Hounds Of Love (2017)

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The opening segment of Hounds of Love is a mission statement from director Ben Young.  A netball match plays out in slow-motion, watched from a parked car.  A shadowed hand appears on the skirt of one of the player’s skirts – a suggestive nod toward the sexual violence enacted by the couple upon their victims.  Far from being a graphic, gore-orientated film, Hounds of Love is about claustrophobia, in both setting and the relationships it portrays.

John and Evelyn White (Stephen Curry and Emma Booth respectively) are a disturbed couple, engaging in the kidnap, rape, and murder of young girls.  However, their latest victim, Vicki (Ashleigh Cummings) threatens to expose the flaws in their relationship.

It would be easy for a film of this nature to become a collection of extended torture sequences to drive home the horror of the situation.  What Hounds does, however, is far more skilful and effective.  Much of the abuse is suggested in the form of new bruises in the aftermath of attacks or fleeting shots which allow for the horror to be apparent without offering lingering detail.  The house is frequently shot as if it were a maze and Vicki’s screams fill the space with slow shots.  The result of this slow meander around the house makes you feel almost too familiar with the setting and turns you into an uncomfortably close observer.

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Before watching I became aware of an element of controversy surrounding the true crime background of the film.  Kate Moir, a victim of real-life kidnappers David and Catherine Birnie stated that the film’s creation made her feel ‘taken advantage of and confused’ due to the similarities of her ordeal with the film’s content.  While director Ben Young has distanced himself from the Birnie case, certainly some details do appear in the film, albeit in slightly different ways.  This is a source of discomfort, although Hounds is obviously not the first, nor will it be the last horror film to use real-life murders as the basis for plots and characters.  More on this at this article in The Guardian.

What is notable is that the audience are never asked to really identify with the couple and it regards them as dangerous, but also pathetic from the outset.  By virtue of being grim and Australian, the film has been mentioned in the same breath as Wolf Creek.  However, Hounds does not afford its villains any one-liners or quips like Mick Taylor.  What makes the Whites so frightening is how unassuming they are.  They are represented as completely fragile, meaning that the strength of their victim is far more pronounced.  Furthermore, there are few attempts to provide any background or answers for why they do what they do.  While some reasoning is offered for Evelyn, it never excuses her.  The lack of explanation offers a further sense of pointlessness which draws attention to the horrible nature of their crimes.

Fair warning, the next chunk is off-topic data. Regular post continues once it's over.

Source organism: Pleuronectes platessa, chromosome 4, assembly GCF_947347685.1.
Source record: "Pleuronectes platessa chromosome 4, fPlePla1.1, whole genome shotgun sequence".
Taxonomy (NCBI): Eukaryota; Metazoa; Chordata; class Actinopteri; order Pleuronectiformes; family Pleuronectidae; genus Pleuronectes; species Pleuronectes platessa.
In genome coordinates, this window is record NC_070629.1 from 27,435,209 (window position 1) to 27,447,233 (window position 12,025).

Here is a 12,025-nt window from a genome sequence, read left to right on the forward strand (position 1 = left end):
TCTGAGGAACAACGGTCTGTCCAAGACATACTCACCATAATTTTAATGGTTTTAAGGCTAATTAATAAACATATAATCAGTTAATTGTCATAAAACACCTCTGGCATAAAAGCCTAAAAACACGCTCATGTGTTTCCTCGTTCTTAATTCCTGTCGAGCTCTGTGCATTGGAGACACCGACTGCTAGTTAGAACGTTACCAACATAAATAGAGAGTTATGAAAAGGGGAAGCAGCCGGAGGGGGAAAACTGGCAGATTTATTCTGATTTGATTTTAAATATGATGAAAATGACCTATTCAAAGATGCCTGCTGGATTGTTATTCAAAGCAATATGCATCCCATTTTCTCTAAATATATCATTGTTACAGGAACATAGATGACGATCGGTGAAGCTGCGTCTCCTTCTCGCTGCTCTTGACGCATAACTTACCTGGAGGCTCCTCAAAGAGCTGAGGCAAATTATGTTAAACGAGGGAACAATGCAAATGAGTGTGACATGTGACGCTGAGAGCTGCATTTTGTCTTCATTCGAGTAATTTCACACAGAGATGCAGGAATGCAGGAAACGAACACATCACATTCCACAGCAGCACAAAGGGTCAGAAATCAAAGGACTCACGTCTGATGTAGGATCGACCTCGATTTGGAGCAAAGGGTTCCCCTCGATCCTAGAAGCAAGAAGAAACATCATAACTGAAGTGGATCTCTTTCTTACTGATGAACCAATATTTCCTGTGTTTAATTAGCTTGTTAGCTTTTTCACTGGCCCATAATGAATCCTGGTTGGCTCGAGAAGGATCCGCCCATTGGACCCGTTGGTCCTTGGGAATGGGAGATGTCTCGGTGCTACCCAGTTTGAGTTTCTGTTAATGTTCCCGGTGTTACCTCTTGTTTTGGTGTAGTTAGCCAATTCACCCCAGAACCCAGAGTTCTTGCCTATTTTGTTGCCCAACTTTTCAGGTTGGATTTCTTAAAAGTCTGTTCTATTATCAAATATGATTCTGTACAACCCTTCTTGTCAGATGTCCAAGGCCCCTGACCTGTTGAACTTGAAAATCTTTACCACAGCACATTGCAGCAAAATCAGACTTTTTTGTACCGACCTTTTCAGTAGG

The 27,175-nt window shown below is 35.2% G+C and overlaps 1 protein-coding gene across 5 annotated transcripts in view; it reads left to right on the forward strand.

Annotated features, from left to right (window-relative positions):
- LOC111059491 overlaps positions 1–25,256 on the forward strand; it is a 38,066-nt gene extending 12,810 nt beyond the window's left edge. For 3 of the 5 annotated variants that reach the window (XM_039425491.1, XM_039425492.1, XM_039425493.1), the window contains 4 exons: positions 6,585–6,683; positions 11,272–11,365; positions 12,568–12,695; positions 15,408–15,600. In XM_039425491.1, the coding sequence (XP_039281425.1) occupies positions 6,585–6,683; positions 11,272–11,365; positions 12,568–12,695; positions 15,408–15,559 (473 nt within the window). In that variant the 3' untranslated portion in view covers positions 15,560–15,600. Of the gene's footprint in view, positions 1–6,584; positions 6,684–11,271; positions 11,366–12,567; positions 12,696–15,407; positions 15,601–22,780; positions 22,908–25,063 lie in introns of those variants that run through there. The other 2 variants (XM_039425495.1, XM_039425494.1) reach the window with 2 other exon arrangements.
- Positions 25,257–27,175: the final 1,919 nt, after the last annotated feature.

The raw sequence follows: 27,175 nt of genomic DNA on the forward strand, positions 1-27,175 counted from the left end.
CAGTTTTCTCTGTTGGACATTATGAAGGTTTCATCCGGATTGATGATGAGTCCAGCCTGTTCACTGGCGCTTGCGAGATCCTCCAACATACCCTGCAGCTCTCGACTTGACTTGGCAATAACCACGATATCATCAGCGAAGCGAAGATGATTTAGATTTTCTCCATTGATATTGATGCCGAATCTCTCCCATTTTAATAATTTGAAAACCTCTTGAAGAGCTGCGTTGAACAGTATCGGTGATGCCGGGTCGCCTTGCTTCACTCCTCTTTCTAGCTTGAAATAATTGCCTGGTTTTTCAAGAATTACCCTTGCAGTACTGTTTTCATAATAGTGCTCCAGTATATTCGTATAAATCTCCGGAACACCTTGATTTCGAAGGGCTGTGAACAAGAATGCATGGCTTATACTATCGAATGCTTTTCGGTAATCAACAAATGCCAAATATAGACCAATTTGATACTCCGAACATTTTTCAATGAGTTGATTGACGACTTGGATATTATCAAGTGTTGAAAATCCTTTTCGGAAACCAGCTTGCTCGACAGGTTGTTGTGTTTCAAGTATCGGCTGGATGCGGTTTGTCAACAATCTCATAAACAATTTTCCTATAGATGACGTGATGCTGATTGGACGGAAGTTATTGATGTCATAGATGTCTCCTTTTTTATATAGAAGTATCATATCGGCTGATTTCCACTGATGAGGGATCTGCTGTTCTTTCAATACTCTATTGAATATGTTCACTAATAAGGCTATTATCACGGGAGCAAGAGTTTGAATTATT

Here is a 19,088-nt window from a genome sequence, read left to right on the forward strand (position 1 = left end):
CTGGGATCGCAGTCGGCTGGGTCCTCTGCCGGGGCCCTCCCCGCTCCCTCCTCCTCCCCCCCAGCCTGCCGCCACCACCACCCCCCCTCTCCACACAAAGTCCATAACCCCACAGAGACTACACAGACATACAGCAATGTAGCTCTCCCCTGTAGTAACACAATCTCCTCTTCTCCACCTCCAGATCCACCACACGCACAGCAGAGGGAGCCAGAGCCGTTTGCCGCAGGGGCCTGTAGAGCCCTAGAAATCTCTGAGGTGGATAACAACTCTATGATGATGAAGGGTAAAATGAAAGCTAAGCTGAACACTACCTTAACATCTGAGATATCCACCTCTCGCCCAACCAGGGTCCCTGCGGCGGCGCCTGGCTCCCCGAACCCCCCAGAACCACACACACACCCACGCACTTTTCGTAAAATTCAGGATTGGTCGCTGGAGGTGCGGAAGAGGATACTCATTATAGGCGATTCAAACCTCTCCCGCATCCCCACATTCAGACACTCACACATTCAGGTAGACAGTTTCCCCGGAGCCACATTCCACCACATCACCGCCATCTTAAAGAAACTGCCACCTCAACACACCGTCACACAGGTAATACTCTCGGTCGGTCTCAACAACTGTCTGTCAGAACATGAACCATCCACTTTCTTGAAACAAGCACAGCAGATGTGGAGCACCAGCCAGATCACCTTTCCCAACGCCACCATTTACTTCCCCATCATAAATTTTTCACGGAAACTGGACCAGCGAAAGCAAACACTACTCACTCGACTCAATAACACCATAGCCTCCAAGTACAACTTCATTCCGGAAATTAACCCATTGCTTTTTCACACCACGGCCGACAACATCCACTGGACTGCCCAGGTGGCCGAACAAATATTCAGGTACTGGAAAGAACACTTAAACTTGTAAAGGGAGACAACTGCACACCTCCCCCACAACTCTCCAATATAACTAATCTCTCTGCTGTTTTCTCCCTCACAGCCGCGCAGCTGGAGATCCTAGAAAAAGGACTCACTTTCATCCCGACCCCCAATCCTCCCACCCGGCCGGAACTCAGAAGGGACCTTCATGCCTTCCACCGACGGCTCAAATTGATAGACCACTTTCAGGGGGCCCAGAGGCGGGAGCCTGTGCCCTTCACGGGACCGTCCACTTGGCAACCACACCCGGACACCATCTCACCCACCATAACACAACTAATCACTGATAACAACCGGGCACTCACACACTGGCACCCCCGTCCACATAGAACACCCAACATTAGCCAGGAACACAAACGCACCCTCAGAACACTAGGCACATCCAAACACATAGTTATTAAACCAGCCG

I was aware of a scene of animal cruelty before watching and this is another element that is handled with some sophistication.  My concern with scenes of animal cruelty is that they are often ‘cheap’ or used as shorthand to show how evil a character is.  The cruelty in Hounds is short and impactful, although conforms to the film’s other treatment of violence by taking place mostly off-screen.  It is, most importantly, symbolic.  It adds something to the film and the characters within it, rather than existing as another horrible act.

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The central trio all put on fantastic performances, although Emma Booth is a stand-out, offering some vulnerability and increasing amounts of desperation.  Stephen Curry, primarily known for comedic performances in Australia joins the ranks of comics excelling at drama.  The film hangs on his escalating cruelty and unpredictability.  Ashleigh Cummings completes the three-hander, offering a sympathetic performance with edge, making Vicki much more than a one-dimensional victim.

Overall, Hounds of Love is a deeply affecting, tense piece of drama which effectively revolts and horrifies without the use of sustained gore or torture.  It offers no glorification of the killers at the centre of the story and restrains its use of graphic violence to only the most important moments.  Themes of obedience, rebellion, loyalty, and emotionally-strained relationships play out within a tense environment which prioritises atmosphere over action.  It is excellently crafted and while no one could suggest it is entertaining, it is certainly a work which demands attention.

 

 

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